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Critical Criminology

, Volume 27, Issue 3, pp 393–419 | Cite as

Code of the Terrorists: The PKK and the Social Construction of Violence

  • Murat HanerEmail author
  • Michael L. Benson
  • Francis T. Cullen
Article

Abstract

According to Turkish authorities, the Kurdistan Workers’ Party (PKK) is a terrorist organization that uses violence indiscriminately to target and murder innocent civilians. Based on interviews conducted with a former longtime member of the PKK, we argue that this view of the nature of the PKK as an organization and its use of violence is misleading. The interviews reveal that the PKK’s use of violence is governed by a code that regulates (1) legitimate and forbidden targets; (2) rules of engagement; (3) treatment of enemy captives and detainees; and (4) conduct in regard to private property and protected places. A formal system exists to enforce the code. Rather than being indiscriminate, violence by the PKK is purposeful, restrained, and employed primarily in response to Turkish oppression. Understanding that the PKK is governed by a code has important policy implications, and we contend that the prospects for resolving the conflict between Turkey and the Kurds remain dim so long as the PKK is portrayed as a terrorist organization populated by bloodthirsty and irrational radicals. Instead, the PKK should be viewed as a political organization whose pursuit of political aims is most likely to be settled not through continued violent conflict but at the negotiating table.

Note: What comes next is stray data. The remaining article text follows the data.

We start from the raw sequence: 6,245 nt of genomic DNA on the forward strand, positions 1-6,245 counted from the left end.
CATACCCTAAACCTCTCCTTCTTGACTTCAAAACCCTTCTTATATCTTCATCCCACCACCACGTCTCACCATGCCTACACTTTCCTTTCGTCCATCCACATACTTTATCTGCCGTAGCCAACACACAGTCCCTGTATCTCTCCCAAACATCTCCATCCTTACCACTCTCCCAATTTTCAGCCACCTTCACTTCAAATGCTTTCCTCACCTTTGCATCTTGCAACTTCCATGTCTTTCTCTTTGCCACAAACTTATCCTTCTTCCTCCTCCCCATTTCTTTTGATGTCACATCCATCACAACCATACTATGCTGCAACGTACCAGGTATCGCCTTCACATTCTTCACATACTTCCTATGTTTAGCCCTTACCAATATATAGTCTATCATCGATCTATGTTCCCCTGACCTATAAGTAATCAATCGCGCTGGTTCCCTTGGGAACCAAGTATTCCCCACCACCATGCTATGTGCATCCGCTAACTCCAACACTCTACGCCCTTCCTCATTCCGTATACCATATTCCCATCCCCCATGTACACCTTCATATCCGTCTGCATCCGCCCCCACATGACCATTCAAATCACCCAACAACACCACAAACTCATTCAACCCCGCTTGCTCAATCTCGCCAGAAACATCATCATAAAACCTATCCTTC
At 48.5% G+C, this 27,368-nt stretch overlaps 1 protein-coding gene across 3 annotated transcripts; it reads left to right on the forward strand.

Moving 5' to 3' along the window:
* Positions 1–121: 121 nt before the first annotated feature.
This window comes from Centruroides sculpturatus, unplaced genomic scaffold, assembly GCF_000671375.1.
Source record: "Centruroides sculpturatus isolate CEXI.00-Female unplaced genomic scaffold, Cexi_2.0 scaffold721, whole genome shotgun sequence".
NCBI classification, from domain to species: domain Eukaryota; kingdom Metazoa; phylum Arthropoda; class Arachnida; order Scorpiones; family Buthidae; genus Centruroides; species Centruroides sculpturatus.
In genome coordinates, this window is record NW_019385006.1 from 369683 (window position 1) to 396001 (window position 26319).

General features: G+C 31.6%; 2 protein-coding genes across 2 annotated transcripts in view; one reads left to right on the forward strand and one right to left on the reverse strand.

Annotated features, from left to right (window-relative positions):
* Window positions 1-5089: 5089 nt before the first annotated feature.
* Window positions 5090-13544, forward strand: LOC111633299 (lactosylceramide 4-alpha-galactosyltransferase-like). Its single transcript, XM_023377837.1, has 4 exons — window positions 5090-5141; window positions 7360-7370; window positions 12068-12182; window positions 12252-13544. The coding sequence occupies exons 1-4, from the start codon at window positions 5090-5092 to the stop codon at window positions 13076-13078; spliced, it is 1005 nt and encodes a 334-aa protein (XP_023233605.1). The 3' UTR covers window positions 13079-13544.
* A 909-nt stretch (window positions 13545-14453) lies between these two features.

Notes

Compliance with Ethical Standards

Conflict of interest

The authors declare that they have no conflict of interest.

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© Springer Nature B.V. 2019

Authors and Affiliations

  1. 1.University of South Florida Sarasota ManateeSarasotaUSA
  2. 2.University of CincinnatiCincinnatiUSA

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